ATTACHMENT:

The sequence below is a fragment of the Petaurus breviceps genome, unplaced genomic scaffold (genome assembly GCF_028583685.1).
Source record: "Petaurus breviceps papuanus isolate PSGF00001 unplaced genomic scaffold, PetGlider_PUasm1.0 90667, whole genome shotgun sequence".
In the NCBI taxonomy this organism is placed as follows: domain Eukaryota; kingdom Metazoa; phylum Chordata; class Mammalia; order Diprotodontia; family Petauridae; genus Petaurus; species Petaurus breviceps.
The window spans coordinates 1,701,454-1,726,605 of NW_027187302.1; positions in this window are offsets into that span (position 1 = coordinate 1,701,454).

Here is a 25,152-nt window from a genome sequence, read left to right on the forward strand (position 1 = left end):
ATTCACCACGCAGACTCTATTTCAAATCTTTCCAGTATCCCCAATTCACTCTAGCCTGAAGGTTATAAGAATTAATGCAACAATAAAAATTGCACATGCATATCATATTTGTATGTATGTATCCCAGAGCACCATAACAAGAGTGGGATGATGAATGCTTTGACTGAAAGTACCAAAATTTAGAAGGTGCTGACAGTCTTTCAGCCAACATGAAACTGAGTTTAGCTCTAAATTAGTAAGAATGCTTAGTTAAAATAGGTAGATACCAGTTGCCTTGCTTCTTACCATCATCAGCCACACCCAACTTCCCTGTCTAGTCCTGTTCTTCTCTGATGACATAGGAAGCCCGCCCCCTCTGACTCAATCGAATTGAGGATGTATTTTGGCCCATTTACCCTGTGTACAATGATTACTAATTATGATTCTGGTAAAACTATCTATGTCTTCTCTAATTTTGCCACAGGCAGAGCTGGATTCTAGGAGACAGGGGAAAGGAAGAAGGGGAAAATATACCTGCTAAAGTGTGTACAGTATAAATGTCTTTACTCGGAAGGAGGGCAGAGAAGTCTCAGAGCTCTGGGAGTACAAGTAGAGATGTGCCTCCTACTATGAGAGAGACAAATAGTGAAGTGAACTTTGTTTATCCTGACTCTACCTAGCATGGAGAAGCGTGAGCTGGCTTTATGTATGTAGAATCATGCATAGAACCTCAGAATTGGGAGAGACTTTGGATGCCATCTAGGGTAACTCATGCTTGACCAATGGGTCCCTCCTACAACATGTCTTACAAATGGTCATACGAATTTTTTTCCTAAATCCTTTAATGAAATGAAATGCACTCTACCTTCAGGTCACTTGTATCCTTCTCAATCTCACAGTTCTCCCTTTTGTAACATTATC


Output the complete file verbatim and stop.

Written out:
The sequence below is a fragment of the Petaurus breviceps genome, unplaced genomic scaffold (genome assembly GCF_028583685.1).
Source record: "Petaurus breviceps papuanus isolate PSGF00001 unplaced genomic scaffold, PetGlider_PUasm1.0 90667, whole genome shotgun sequence".
In the NCBI taxonomy this organism is placed as follows: domain Eukaryota; kingdom Metazoa; phylum Chordata; class Mammalia; order Diprotodontia; family Petauridae; genus Petaurus; species Petaurus breviceps.
The window spans coordinates 1,701,454-1,726,605 of NW_027187302.1; positions in this window are offsets into that span (position 1 = coordinate 1,701,454).

Here is a 25,152-nt window from a genome sequence, read left to right on the forward strand (position 1 = left end):
ATTCACCACGCAGACTCTATTTCAAATCTTTCCAGTATCCCCAATTCACTCTAGCCTGAAGGTTATAAGAATTAATGCAACAATAAAAATTGCACATGCATATCATATTTGTATGTATGTATCCCAGAGCACCATAACAAGAGTGGGATGATGAATGCTTTGACTGAAAGTACCAAAATTTAGAAGGTGCTGACAGTCTTTCAGCCAACATGAAACTGAGTTTAGCTCTAAATTAGTAAGAATGCTTAGTTAAAATAGGTAGATACCAGTTGCCTTGCTTCTTACCATCATCAGCCACACCCAACTTCCCTGTCTAGTCCTGTTCTTCTCTGATGACATAGGAAGCCCGCCCCCTCTGACTCAATCGAATTGAGGATGTATTTTGGCCCATTTACCCTGTGTACAATGATTACTAATTATGATTCTGGTAAAACTATCTATGTCTTCTCTAATTTTGCCACAGGCAGAGCTGGATTCTAGGAGACAGGGGAAAGGAAGAAGGGGAAAATATACCTGCTAAAGTGTGTACAGTATAAATGTCTTTACTCGGAAGGAGGGCAGAGAAGTCTCAGAGCTCTGGGAGTACAAGTAGAGATGTGCCTCCTACTATGAGAGAGACAAATAGTGAAGTGAACTTTGTTTATCCTGACTCTACCTAGCATGGAGAAGCGTGAGCTGGCTTTATGTATGTAGAATCATGCATAGAACCTCAGAATTGGGAGAGACTTTGGATGCCATCTAGGGTAACTCATGCTTGACCAATGGGTCCCTCCTACAACATGTCTTACAAATGGTCATACGAATTTTTTTCCTAAATCCTTTAATGAAATGAAATGCACTCTACCTTCAGGTCACTTGTATCCTTCTCAATCTCACAGTTCTCCCTTTTGTAACATTATC